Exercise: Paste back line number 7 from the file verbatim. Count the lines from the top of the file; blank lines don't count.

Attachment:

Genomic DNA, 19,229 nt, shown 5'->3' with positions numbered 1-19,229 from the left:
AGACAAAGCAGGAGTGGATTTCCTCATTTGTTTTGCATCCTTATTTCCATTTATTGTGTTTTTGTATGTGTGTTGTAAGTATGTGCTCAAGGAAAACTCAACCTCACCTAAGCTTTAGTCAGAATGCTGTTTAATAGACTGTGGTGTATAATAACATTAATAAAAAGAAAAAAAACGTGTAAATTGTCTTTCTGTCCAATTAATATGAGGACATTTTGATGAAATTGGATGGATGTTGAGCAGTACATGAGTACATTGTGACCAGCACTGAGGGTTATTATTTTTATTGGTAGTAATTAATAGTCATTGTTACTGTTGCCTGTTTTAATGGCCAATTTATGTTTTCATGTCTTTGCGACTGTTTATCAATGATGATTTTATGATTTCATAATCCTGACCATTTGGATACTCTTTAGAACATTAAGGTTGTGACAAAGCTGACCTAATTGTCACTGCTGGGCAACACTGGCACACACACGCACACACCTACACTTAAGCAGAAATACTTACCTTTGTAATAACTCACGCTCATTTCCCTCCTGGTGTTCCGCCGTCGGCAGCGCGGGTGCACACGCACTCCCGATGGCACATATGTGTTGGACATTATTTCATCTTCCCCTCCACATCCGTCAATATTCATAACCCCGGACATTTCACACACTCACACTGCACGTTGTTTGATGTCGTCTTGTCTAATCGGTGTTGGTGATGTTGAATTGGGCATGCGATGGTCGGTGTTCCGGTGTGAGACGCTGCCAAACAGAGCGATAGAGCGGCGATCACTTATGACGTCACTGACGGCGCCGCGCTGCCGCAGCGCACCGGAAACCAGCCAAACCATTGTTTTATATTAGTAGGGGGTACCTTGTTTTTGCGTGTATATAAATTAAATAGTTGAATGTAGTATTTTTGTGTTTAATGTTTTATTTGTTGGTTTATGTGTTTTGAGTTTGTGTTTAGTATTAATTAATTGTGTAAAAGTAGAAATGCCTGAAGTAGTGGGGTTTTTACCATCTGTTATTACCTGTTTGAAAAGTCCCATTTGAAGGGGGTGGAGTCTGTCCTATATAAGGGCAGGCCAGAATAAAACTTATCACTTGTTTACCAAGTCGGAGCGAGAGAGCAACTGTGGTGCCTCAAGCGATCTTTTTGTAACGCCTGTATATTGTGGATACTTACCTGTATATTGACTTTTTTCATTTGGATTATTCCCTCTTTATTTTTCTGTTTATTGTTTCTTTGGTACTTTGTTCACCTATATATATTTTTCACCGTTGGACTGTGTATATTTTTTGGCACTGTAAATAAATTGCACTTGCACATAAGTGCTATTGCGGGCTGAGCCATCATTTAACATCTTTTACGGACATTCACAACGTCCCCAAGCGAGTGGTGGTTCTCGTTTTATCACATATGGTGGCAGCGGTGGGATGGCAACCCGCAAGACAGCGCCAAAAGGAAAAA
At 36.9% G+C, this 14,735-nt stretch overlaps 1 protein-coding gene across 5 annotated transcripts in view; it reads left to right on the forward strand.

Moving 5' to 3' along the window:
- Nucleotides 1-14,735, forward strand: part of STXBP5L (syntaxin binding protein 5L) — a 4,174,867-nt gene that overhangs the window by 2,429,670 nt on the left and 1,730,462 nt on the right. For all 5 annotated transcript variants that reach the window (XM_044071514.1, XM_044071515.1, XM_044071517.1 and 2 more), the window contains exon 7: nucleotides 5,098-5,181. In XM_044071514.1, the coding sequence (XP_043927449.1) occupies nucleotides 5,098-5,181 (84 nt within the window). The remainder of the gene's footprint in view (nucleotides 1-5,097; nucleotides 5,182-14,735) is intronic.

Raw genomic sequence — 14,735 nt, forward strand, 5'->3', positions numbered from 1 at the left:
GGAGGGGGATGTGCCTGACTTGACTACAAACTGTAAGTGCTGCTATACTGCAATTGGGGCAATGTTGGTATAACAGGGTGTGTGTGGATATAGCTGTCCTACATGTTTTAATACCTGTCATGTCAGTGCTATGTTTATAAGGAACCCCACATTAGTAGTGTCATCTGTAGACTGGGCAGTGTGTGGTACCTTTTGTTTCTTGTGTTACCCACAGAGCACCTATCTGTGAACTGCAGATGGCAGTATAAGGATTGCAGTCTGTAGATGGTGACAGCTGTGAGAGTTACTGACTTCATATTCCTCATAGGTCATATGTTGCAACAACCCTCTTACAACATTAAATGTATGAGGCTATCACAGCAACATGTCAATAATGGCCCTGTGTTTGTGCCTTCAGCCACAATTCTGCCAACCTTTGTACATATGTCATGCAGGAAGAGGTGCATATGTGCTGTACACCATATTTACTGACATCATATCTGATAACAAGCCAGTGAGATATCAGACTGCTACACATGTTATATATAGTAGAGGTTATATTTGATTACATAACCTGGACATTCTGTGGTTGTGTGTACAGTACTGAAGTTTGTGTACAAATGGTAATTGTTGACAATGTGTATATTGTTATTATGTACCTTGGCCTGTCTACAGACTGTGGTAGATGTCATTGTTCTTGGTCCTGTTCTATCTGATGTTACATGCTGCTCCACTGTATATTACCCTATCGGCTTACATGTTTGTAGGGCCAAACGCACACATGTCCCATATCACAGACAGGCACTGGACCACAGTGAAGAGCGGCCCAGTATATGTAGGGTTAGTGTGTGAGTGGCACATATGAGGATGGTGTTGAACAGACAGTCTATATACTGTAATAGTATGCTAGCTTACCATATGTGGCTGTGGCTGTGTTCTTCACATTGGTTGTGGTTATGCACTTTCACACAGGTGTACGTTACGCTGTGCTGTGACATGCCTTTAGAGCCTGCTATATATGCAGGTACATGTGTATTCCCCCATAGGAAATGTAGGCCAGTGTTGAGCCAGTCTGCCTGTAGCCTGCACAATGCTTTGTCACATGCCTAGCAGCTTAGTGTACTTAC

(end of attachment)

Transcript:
GGAGGGGGATGTGCCTGACTTGACTACAAACTGTAAGTGCTGCTATACTGCAATTGGGGCAATGTTGGTATAACAGGGTGTGTGTGGATATAGCTGTCCTACATGTTTTAATACCTGTCATGTCAGTGCTATGTTTATAAGGAACCCCACATTAGTAGTGTCATCTGTAGACTGGGCAGTGTGTGGTACCTTTTGTTTCTTGTGTTACCCACAGAGCACCTATCTGTGAACTGCAGATGGCAGTATAAGGATTGCAGTCTGTAGATGGTGACAGCTGTGAGAGTTACTGACTTCATATTCCTCATAGGTCATATGTTGCAACAACCCTCTTACAACATTAAATGTATGAGGCTATCACAGCAACATGTCAATAATGGCCCTGTGTTTGTGCCTTCAGCCACAATTCTGCCAACCTTTGTACATATGTCATGCAGGAAGAGGTGCATATGTGCTGTACACCATATTTACTGACATCATATCTGATAACAAGCCAGTGAGATATCAGACTGCTACACATGTTATATATAGTAGAGGTTATATTTGATTACATAACCTGGACATTCTGTGGTTGTGTGTACAGTACTGAAGTTTGTGTACAAATGGTAATTGTTGACAATGTGTATATTGTTATTATGTACCTTGGCCTGTCTACAGACTGTGGTAGATGTCATTGTTCTTGGTCCTGTTCTATCTGATGTTACATGCTGCTCCACTGTATATTACCCTATCGGCTTACATGTTTGTAGGGCCAAACGCACACATGTCCCATATCACAGACAGGCACTGGACCACAGTGAAGAGCGGCCCAGTATATGTAGGGTTAGTGTGTGAGTGGCACATATGAGGATGGTGTTGAACAGACAGTCTATATACTGTAATAGTATGCTAGCTTACCATATGTGGCTGTGGCTGTGTTCTTCACATTGGTTGTGGTTATGCACTTTCACACAGGTGTACGTTACGCTGTGCTGTGACATGCCTTTAGAGCCTGCTATATATGCAGGTACATGTGTATTCCCCCATAGGAAATGTAGGCCAGTGTTGAGCCAGTCTGCCTGTAGCCTGCACAATGCTTTGTCACATGCCTAGCAGCTTAGTGTACTTAC